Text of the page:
If you find yourself considered as UK resident for tax purposes, it is as well to know what rates of tax you will now be required to pay – and which you may be able to avoid if you successfully achieve UK non-resident status.
By Iain Yule
In the 2014-15 tax year in the UK (running from 6 April 2014 to 5 April 2015) your taxable income (beyond an annual £10,000 personal allowance) attracts income tax at 20% on earnings up to £31,885 (basic rate); and at 40% between £31,866 and £150,000 (higher rate).
An additional rate of 45% applies to income over £150,000. Annual personal allowance is reduced by £1 of every £2 of income above a limit of £100,000.
Capital Gains Tax
In the UK, if you make a profit on the sale of an asset such as property or shares, you are liable to pay capital gains tax (CGT). This applies on asset sales you make before you become non-resident or within five years of leaving the UK. The tax is calculated as a percentage of the profit you make on selling an asset.
The rate of CGT remains at 18% where net taxable gains and taxable income are less than the income tax basic rate limit, £31,885. The 28% rate applies to gains or parts of gains that exceed that limit. The annual exempt amount before CGT is charged is £11,000.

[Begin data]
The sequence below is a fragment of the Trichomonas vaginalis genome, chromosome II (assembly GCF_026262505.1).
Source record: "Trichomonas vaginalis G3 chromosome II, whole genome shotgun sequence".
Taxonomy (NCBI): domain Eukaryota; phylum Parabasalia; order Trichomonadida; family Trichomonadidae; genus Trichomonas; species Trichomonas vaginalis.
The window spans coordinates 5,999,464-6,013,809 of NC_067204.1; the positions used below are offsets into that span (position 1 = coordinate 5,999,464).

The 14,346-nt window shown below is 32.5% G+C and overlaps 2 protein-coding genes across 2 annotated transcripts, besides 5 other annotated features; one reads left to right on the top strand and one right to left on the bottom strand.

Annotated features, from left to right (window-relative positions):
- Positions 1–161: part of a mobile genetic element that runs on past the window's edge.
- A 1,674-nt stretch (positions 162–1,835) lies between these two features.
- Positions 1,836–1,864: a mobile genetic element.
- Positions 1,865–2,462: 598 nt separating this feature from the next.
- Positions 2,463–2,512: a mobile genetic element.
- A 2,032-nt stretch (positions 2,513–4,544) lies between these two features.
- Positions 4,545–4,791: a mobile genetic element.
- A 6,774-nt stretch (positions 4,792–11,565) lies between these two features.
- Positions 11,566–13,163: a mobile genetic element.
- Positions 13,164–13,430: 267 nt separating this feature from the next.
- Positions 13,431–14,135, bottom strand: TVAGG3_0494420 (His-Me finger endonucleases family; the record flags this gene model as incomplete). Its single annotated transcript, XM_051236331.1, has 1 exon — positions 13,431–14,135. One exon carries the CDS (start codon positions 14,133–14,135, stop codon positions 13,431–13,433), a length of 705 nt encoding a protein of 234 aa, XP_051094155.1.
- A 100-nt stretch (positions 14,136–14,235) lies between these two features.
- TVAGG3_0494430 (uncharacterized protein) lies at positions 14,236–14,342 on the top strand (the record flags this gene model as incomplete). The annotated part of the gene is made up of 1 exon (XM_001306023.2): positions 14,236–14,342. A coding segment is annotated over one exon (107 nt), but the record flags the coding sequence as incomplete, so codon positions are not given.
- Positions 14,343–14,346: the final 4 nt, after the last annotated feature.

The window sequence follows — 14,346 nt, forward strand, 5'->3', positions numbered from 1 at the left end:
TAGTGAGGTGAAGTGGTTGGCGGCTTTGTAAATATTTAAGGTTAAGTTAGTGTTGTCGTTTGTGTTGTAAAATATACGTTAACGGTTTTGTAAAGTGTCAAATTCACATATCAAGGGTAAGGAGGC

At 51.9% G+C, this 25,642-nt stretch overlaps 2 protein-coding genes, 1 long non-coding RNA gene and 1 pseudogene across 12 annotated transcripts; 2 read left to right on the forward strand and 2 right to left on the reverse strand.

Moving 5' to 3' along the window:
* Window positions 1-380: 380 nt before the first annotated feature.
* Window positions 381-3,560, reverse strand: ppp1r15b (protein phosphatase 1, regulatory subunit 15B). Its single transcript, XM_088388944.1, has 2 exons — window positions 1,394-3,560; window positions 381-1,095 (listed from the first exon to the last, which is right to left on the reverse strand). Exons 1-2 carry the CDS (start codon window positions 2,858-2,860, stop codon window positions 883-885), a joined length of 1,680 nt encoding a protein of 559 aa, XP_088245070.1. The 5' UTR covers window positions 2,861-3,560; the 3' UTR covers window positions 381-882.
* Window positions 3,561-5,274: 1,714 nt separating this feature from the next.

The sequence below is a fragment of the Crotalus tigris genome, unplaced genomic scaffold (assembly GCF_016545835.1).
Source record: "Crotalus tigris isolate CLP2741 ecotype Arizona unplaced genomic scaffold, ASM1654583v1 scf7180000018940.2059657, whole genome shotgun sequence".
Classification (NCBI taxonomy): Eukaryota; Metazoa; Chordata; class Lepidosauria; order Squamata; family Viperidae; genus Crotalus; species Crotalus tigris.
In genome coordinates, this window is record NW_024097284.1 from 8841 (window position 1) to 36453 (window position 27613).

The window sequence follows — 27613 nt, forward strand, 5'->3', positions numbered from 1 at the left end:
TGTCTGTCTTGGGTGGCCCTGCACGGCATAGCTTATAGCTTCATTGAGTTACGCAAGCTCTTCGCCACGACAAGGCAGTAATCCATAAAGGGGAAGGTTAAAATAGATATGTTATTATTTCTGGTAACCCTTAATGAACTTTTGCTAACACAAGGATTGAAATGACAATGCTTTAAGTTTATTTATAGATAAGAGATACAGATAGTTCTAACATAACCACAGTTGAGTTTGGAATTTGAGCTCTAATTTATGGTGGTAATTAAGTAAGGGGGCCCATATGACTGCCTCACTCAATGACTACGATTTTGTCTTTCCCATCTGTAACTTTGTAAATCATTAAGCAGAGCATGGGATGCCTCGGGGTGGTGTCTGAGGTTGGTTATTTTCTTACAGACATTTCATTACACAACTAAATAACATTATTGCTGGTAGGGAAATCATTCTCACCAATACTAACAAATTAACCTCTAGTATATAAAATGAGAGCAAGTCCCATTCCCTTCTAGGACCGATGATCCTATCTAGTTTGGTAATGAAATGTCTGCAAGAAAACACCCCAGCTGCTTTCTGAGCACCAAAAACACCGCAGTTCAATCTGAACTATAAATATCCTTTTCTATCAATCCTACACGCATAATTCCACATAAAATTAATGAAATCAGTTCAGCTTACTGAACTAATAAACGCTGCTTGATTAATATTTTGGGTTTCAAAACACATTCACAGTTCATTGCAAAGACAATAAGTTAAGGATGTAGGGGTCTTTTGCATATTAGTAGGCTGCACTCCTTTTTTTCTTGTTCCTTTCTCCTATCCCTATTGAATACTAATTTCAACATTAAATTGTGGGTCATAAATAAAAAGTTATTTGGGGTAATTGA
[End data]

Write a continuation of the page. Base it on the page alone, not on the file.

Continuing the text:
If you are selling your main home, no CGT is payable on any profit you make as long as the property is sold within three years of you becoming non-resident. This rule may change from April 2015 and is currently subject to consultation.
UK inheritance tax (IHT) is levied on those who are UK-domiciled, whether resident or not, and very few expats manage to achieve non-domiciled status.
So, when you die, whether while UK resident or not, the UK taxman will charge IHT at 40% of the value of your estate above £325,000. Couples can arrange to shelter up to £650,000 of their estate.
Iain Yule is the Editorial Director of expatnetwork.com